After a day of sunshine and singletrack, head for some well-deserved suds at Mountain Valley Brewing in Axton. Catch the sunset while sipping the brewery’s trademark ales, which are made fresh hops it grows on site. The frequently rotated taps offer everything from hearty brews like the 8.5% ABV Gingerbread Man imperial stout to easy-sipping sessions like the 5.0% ABV Long View American pale ale. The welcoming brewery has options to suit any palate.
3. BIRD AND BREAKFAST
Besides providing a serene escape for human visitors, Philpott Lake is also a haven for wildlife. Head out at dawn to revel in the lake’s thriving bird scene, but first fuel up with freshly baked bagels from aptly named Rising Sun Breads in Martinsville. Once adequately caffeinated and carb-loaded, hopscotch the stops on the state birding and wildlife trail surrounding Philpott Lake. Seek out brown-headed nuthatch, pine warblers, and vibrantly colored American goldfinches in the white pines fringing the Philpott Dam, scour the shoreline for leggy killdeer or belted kingfishers at the Goose Point Recreation Area, or head inland, and scan the woodlands of the Fairystone Farms Wildlife Management Area for ruby-throated hummingbirds, indigo bunting, and cedar waxwing.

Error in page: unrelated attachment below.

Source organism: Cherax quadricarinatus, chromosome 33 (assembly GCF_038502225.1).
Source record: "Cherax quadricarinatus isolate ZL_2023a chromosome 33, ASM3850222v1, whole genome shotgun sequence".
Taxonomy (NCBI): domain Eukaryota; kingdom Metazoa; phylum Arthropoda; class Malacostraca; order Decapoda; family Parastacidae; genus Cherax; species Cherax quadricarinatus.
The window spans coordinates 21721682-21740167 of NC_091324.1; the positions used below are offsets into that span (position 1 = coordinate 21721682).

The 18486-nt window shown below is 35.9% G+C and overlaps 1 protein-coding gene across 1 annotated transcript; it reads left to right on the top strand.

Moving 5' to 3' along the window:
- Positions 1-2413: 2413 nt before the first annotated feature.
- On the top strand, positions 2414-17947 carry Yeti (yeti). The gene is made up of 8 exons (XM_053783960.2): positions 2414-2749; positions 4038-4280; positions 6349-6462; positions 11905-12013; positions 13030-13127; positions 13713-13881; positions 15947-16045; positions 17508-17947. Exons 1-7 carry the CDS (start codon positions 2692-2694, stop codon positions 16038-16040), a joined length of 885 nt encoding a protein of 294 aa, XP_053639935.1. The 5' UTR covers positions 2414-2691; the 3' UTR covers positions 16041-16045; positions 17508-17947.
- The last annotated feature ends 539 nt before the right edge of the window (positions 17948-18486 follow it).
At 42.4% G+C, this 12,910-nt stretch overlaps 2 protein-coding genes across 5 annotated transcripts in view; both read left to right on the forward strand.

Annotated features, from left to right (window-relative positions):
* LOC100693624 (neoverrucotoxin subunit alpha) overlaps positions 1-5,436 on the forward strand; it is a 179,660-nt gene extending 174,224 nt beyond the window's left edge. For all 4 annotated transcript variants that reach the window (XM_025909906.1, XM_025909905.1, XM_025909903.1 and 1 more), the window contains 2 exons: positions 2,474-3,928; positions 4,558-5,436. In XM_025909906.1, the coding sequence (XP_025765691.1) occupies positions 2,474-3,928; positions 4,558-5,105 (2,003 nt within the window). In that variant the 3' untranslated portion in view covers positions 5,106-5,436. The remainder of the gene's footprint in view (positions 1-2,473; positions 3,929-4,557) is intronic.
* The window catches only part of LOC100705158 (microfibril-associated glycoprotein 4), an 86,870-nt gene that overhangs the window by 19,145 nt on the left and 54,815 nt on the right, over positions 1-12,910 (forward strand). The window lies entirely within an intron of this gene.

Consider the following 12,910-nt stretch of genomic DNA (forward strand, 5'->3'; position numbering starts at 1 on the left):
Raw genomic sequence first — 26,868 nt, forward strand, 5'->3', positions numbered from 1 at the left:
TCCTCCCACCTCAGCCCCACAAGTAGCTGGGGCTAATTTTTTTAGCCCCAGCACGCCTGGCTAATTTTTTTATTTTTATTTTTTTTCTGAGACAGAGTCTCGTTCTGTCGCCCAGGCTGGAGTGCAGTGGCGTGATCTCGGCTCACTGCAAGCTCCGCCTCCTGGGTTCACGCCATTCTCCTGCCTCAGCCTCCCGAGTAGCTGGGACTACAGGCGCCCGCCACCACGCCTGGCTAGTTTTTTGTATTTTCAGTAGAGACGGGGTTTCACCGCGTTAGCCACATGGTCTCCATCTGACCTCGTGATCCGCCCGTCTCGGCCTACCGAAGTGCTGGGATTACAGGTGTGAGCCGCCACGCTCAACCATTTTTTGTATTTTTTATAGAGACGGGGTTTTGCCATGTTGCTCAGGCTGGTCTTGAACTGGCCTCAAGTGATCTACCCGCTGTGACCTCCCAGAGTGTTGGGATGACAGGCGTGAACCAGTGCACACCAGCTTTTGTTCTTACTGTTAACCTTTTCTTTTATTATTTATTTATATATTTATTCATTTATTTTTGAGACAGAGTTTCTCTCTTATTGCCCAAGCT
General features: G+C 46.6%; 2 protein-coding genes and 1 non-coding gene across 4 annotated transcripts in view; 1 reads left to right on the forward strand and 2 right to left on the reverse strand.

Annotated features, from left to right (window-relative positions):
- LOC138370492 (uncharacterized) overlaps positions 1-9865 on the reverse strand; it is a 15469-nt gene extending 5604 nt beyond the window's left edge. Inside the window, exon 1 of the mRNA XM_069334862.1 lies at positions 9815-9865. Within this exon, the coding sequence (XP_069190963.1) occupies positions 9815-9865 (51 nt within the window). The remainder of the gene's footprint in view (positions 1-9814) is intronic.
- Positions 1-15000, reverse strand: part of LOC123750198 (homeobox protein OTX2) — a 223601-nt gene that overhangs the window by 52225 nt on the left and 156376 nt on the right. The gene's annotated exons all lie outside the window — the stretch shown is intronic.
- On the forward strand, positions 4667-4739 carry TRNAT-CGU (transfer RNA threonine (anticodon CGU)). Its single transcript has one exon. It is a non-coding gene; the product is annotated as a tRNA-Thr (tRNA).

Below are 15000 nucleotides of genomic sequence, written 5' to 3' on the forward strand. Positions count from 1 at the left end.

4. TRAILS AND TUNES
A trail hub for both landlubbers and paddlers, Philpott Lake is perfect for weekend warriors itching to run, hike, bike, or paddle before hitting the town. Hikers, runners, and mountain bikers have plenty of acreage to explore on the 10-mile Little Mountain Trail System at Fairy Stone State Park, perched on the western reaches of Philpott Lake. Paddlers can tackle the Philpott Lake Blueway, a 25-mile water trail linking natural wonders, historic sites, and nearly a dozen different boat launches.
After a day spent running, riding, or paddling, soak up Martinsville’s blossoming music scene with a show from the Rives on the Road. Music lovers can also plan an early-summer lake visit to coordinate with the RoosterWalk Music & Arts Festival in May. The multi-day jam takes place on a 151-acre farm and helps raise funds to support local music and arts programs in Martinsville.
5. PLAN A PANORAMIC PICNIC